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indieWIRE INTERVIEW: Andrew Bujalski, director of "Mutual Appreciation"

Indiewire By Brian Brooks | Indiewire August 29, 2006 at 5:58AM

Andrew Bujalski's second film, "Mutual Appreciation," is the story of Alan, played by Justin Rice, a struggling musician who moves to New York to pursue his career. He shows up looking for a drummer for his first gig, and goes about self-promotion, resulting in an encounter with Sara (Seung-Min Lee), a radio DJ who finds interest in the aloof Alan. During down time, Alan hangs out with his old friend Lawrence, played by Bujalksi, and Lawrence's girlfriend Ellie (Rachel Clift), a journalist. Both Alan and Ellie, however, find mutual attraction, but are hesitant to go with their yearnings. Bujalski won the Someone to Watch Award at the 2004 Independent Spirit Awards for his first feature, "Funny Ha Ha," and received a jury award for best screenplay for "Mutual Appreciation" at the 2005 Newport International Film Festival. Bujalski shares with indieWIRE about his calling to be a filmmaker, his Harvard days that lead him there, and his dreams about Gerald Ford. The film screens beginning September 1 at Cinema Village in New York and opens L.A. at the Sunset 5 and Playhouse 7 in Pasadena on September 8.
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Andrew Bujalski's second film, "Mutual Appreciation," is the story of Alan, played by Justin Rice, a struggling musician who moves to New York to pursue his career. He shows up looking for a drummer for his first gig, and goes about self-promotion, resulting in an encounter with Sara (Seung-Min Lee), a radio DJ who finds interest in the aloof Alan. During down time, Alan hangs out with his old friend Lawrence, played by Bujalksi, and Lawrence's girlfriend Ellie (Rachel Clift), a journalist. Both Alan and Ellie, however, find mutual attraction, but are hesitant to go with their yearnings. Bujalski won the Someone to Watch Award at the 2004 Independent Spirit Awards for his first feature, "Funny Ha Ha," and received a jury award for best screenplay for "Mutual Appreciation" at the 2005 Newport International Film Festival. Bujalski shares with indieWIRE about his calling to be a filmmaker, his Harvard days that lead him there, and his dreams about Gerald Ford. The film screens beginning September 1 at Cinema Village in New York and opens L.A. at the Sunset 5 and Playhouse 7 in Pasadena on September 8.

Please give some insight on your pre-film work history. Where do you live?

[I am] 29 years old, currently paying my rent by writing screenplay-for-hire. Before that I paid rent by teaching film production class, and before that substitute teaching in Boston Public Schools, temping (offices, supermarkets, factories, etc), very occasional freelance writing things, and other here-and-there stuff. [I was] born in Boston, and the pattern of my life since has been moving away, coming back, moving away, coming back... Currently living in Jamaica Plain neighborhood (southern Boston) with a roommate and a six-toed cat.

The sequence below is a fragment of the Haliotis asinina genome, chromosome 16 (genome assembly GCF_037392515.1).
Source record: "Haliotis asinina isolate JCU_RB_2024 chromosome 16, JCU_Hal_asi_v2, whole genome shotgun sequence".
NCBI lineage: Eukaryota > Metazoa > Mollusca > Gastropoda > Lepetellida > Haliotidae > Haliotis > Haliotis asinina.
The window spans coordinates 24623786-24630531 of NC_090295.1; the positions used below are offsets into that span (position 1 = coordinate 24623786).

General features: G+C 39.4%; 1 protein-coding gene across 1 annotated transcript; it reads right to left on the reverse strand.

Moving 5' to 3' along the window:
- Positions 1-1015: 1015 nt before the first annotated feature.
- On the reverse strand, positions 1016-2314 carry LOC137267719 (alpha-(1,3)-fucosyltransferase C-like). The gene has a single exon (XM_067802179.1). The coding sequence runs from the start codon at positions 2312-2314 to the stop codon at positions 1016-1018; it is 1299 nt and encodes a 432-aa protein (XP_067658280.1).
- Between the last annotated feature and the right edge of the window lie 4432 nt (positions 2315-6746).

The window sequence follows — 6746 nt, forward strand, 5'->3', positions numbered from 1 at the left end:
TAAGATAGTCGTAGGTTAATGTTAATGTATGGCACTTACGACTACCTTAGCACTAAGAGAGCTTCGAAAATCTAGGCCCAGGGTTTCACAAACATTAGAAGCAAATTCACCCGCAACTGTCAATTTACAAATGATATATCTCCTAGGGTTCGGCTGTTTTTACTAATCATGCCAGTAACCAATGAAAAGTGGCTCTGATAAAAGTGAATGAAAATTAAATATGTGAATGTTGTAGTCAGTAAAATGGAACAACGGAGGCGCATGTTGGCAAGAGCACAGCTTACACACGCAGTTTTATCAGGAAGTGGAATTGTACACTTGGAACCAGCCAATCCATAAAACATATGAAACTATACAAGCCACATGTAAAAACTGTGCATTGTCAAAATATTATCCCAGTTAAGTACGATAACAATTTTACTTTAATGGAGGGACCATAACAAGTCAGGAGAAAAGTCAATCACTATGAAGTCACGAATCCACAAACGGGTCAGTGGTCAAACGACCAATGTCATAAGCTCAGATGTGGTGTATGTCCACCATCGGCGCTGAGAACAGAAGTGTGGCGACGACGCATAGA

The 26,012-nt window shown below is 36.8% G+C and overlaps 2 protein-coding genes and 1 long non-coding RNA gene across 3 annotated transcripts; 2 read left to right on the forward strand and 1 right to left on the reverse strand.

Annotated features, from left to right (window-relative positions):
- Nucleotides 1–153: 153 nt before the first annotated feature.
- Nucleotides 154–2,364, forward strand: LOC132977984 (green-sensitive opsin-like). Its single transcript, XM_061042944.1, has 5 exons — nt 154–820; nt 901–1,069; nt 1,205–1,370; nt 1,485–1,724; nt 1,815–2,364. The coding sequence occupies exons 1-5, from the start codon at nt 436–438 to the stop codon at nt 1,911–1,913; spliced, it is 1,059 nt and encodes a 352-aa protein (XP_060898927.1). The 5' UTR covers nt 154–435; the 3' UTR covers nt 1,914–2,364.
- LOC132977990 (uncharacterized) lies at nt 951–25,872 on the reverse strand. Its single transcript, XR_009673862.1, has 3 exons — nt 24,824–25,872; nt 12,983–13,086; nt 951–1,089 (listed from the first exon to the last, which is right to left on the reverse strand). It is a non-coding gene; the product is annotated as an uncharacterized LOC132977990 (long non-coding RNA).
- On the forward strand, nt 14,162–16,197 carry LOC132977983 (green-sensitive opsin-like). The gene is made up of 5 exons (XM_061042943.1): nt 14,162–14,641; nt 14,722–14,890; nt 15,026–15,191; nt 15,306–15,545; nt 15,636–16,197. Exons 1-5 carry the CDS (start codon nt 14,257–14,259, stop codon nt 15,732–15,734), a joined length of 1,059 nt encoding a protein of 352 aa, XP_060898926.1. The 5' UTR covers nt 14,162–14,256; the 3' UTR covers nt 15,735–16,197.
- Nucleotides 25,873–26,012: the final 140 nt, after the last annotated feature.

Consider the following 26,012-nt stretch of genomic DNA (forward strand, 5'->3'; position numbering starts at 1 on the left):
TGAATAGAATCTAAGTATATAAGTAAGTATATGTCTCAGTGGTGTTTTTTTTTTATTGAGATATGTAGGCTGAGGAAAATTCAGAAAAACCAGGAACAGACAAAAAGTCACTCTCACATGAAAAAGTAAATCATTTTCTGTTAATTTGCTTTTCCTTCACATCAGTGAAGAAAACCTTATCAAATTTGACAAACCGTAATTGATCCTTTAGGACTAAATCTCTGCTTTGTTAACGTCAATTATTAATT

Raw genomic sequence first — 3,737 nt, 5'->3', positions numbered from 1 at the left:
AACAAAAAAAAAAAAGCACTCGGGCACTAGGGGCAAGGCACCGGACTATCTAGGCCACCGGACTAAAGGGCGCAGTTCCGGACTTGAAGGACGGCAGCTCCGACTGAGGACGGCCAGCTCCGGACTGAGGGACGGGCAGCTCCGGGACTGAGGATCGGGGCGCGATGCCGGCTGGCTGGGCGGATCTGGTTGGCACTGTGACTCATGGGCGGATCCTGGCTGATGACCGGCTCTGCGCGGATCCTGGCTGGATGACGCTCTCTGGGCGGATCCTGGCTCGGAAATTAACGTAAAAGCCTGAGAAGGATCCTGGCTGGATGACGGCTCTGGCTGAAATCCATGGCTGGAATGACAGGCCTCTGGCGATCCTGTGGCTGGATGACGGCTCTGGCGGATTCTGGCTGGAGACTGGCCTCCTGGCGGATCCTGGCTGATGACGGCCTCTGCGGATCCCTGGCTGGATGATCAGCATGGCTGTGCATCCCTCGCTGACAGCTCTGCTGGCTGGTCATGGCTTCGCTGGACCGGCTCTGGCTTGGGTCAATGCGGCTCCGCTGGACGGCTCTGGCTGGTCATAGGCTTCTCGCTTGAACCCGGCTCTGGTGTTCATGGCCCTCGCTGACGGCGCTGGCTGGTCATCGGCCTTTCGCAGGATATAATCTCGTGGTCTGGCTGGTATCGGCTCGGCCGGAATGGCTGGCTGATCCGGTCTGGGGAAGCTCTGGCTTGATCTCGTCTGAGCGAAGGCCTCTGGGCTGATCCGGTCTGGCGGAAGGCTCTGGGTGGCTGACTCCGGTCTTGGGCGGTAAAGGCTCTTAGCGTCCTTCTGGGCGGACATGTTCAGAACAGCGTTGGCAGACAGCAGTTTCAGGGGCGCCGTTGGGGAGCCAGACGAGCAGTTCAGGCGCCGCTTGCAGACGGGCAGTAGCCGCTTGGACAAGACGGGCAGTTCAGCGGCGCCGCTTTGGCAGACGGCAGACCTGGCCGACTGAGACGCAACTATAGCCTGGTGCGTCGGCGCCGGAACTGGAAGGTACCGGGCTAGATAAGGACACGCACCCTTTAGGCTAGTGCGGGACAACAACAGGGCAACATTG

What lead you to filmmaking?

I was obsessed with movies as far back as I can remember ("Rocky III," "Star Trek II," etc), [and] never really considered doing anything else with my life. Wish I could be a musician but lack any apparent talent. Also wish I could be a novelist; same problem. Also painting. Or, I don't know, even dancing. They all sound good to me.

Did you go to film school?

[I] studied film as an undergrad at Harvard, which has a tremendous program where you really get an opportunity to "handmake" films, which doesn't make you particularly employable but does give you delusions of autonomous grandeur, which I've managed to hang onto since.

How did "Mutual Appreciation" come about?

The seed of the notion for "Mutual Appreciation" was wanting to make a film with Justin Rice in the lead. I thought there was something funny to be done there. Then I just started collecting ideas and notions and stirring them all together...

What were some of the biggest challenges you faced with the project?

Distribution is a pain in the ass. Most of the people in that business are very friendly and affable and nice to talk to, but the business itself of course is brutal.

What are some of your creative influences?

My biggest creative influences are the casts of the films, they do all the heavy lifting.

What are some of your non-film interests?

Interests outside of film...? Umm. I like sudoku. I like Jimmy Carter. Actually, forget sudoku, crosswords are still the best. I also like Gerald Ford, I once had a dream that I WAS Gerald Ford and felt very powerful. I like Chicago deep dish pizza... But I guess I'm doing a list of LIKES, not INTERESTS. What am I interested in?... I feel like I'm applying to college here... Interested in humanity's battle against entropy?

How do you define "success" as a filmmaker?

"Success" and "goals" as a filmmaker seem to be constantly shifting ground for me. I suppose the greatest core goal is a realization of the fantasy that my film might mean as much to someone else as my favorite films have meant to me.

This article is related to: Interviews